Tasty Little Thighs

Title got your attention didn’t it? Well sorry to disappoint, but the thighs I’m referring to belong to chickens. The word Coxinha [co-SHEEN-ya] means little thigh and this is the name of one of Brazil’s tastiest and most popular snacks.

The Portuguese word for snack, lanche [lansh], originated from the English ‘lunch’ but at some point lost the original meaning and came to mean any quick bite.  Dotted all over the city are lanchonetes [lan-shon-ETCHES] or snack bars and these are great places to grab something quick, tasty and satisfying.

The much-loved coxinha, found in almost every lanchonete in Rio.



Of course some lanchonetes have a particular speciality, but there are some snacks on almost every menu. Pão de queijo (covered in an earlier post) is one such dependable and coxinha is another. The coxinha is a teardrop shaped ball of dough, stuffed with creamy shredded chicken, rolled in breadcrumbs and deep fried. They can be bite-sized snackettes or large enough to fill your palm and keep you going for an afternoon. Interestingly, the chicken used tends to breast meat, rather than thigh – the name stems from the fact that the shape is meant to resemble a chicken thigh (personally I don’t see it, but that’s the story they all tell).

I enjoyed my first coxinha soon after I arrived in Rio. We were on our way to the cinema and decided to stop into to a little lanchonete so that we didn’t get hungry half way through the film. My girlfriend ordered us a coxinha each and I loved it from the first bite. Crispy on the outside, a satisfyingly stodgy dough and then a juicy chicken filling. And then two thirds of the way down I got a surprise! Some coxinhas include an extra filling of catupiry [catoo-pi-REE] or requeijão [heckay-ZHOW], a creamy, gooey cheese – rather naughty but utterly delicious!

Anatomy of the coxinha with catupiry (Latin name: Tastius maximus) Image: Botequinsruteza.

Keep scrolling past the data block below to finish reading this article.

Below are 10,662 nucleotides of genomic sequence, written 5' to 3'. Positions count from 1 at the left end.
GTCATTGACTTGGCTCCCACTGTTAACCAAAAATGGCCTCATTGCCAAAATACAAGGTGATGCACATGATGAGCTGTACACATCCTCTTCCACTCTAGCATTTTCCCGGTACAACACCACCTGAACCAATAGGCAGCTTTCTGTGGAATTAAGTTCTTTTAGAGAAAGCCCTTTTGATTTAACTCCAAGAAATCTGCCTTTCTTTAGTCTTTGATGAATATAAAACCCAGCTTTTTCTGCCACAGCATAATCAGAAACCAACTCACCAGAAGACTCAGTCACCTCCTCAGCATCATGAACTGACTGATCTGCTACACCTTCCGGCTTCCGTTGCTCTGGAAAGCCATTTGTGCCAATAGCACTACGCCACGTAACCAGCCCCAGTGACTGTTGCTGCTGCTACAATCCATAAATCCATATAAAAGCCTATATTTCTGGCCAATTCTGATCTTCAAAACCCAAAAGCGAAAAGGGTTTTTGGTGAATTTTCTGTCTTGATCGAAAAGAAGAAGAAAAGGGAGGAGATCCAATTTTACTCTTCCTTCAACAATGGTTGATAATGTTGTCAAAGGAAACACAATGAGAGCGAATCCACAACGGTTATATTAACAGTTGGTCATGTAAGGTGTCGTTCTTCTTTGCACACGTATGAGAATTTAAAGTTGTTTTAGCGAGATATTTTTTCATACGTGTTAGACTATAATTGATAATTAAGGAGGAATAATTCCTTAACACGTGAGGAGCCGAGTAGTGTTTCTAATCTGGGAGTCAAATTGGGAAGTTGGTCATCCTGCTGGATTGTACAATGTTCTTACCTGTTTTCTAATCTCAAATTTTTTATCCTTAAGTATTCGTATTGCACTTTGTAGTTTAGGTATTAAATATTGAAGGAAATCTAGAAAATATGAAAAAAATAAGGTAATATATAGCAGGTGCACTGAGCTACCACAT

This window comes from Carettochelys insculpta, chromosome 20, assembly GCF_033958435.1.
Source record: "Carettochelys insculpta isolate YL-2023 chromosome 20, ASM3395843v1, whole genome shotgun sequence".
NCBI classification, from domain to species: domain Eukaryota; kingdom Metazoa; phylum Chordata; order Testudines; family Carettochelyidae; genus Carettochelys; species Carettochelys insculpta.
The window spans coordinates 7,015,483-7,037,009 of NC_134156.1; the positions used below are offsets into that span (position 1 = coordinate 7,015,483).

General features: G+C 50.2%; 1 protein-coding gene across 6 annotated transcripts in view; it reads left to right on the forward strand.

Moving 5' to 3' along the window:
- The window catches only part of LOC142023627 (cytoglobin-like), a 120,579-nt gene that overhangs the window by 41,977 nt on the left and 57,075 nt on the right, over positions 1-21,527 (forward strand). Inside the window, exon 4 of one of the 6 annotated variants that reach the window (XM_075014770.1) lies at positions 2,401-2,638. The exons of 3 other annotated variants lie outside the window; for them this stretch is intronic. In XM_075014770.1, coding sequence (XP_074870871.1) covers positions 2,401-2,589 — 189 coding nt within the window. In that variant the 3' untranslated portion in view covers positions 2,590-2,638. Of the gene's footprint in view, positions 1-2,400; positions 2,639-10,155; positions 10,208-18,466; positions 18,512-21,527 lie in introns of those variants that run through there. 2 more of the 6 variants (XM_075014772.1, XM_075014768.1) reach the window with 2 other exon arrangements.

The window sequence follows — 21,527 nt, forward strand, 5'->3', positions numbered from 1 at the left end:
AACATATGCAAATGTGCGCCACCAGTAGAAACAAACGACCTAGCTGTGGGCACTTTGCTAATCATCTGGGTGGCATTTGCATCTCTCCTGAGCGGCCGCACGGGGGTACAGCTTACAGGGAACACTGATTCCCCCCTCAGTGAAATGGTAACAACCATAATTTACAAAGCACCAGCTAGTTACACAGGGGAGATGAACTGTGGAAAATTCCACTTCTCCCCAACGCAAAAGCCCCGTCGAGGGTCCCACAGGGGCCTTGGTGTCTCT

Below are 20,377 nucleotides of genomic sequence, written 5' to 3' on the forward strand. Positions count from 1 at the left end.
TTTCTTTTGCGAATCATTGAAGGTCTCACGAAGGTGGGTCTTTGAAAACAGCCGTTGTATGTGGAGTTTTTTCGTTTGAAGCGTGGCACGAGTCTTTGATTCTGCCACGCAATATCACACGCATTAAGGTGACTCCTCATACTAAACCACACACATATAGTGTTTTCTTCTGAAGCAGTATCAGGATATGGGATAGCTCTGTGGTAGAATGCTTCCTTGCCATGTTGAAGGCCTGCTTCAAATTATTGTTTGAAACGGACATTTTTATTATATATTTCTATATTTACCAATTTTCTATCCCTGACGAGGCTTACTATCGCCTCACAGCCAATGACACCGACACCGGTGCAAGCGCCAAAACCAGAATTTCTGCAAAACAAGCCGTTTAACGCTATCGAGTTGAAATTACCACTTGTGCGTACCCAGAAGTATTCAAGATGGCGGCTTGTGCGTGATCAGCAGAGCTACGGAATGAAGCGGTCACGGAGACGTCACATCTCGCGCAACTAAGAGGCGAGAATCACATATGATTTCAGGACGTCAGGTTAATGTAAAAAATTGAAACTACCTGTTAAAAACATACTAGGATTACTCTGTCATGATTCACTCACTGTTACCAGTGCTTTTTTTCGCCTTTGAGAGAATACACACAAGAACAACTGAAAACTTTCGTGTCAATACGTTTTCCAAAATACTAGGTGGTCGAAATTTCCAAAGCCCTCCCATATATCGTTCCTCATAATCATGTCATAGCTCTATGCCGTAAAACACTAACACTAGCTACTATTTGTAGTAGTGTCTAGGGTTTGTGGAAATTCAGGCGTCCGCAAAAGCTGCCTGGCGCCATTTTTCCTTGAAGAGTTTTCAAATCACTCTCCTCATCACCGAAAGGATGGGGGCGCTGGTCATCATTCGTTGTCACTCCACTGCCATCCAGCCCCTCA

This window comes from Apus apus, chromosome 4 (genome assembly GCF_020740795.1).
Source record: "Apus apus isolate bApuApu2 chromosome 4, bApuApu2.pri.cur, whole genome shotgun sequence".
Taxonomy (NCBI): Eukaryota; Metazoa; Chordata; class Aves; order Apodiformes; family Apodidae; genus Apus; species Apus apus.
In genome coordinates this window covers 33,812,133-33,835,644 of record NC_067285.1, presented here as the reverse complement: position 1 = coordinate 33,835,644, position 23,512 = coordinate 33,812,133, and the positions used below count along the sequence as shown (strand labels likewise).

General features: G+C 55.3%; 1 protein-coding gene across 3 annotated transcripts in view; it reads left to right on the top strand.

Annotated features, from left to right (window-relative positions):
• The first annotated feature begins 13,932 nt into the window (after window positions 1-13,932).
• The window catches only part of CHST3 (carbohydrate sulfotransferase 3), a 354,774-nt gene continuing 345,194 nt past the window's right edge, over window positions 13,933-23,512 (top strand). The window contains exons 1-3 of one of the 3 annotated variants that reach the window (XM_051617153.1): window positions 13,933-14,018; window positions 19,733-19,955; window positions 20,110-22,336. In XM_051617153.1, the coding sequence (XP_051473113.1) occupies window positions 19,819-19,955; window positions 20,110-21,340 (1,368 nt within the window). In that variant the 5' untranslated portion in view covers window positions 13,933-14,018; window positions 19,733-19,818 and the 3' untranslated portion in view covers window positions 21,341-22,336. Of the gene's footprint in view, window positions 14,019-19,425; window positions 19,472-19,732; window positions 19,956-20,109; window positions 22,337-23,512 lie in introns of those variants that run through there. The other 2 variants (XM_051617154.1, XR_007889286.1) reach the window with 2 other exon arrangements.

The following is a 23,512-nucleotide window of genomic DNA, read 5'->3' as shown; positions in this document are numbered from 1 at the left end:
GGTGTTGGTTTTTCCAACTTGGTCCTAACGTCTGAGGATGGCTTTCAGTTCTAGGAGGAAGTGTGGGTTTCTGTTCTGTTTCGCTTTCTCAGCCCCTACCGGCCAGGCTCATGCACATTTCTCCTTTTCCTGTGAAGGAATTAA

Of course you don’t need to be a nutritionist to see that eating a lot of these would not be a good idea if you’re watching your weight. In fact I heard the story of a friend of a friend who was working in a lanchonette – when asking customers whether they wanted their coxinha with or without catupiry he would say “Would you like your coxinha with cellulite?”. Apparently he didn’t last long in the job…

But, whilst not exactly a health food, the coxinha is certainly not in deep-fried mars bar territory. And if you make the little ones then you can just have one or two right? The bite-sized coxinhas are great served as finger food with drinks and once you’re comfortable with the main recipe, you can mix it up – make them spicy, lemony, garlicky, extra creamy, etc.

The dough can be made from potato, wheat flour, cassava (mandioca) flour or a combination of these three. I’ll show you a potato and wheat flour version, but if you can find cassava flour then why not try using this in place of the wheat flour to see which you prefer? Also you can cut out the potato completely and simply add flour to chicken stock (stirring all the time) until you have a think, pliable dough.


1kg (2 pounds) mashed potato
400g (14 ounces) plain flour
Chicken stock
Salt and freshly ground black pepper
2 or 3 eggs
Plenty of breadcrumbs
Vegetable oil for deep frying

Chicken Filling
500g (1 pound) chicken breasts without skin
Chicken stock (broth)
1 clove of garlic, finely chopped
1 medium onion, finely chopped
1 large ripe tomato, skinned and chopped
1 desert spoon of paprika
Oil or butter for frying
Handful of fresh parsley or other herbs, finely chopped
2 tablespoons of requeijão or cream cheese
1 small lime
Salt and freshly ground black pepper


  1. Put the mashed potato in a bowl and mix in a little chicken stock, mixing well until you have softened the potato a little. Season with salt and pepper and then gradually add the flour a little at a time, mixing well. You will need to judge how much is required – you are aiming for something the consistency of modelling clay. Put in the fridge to cool.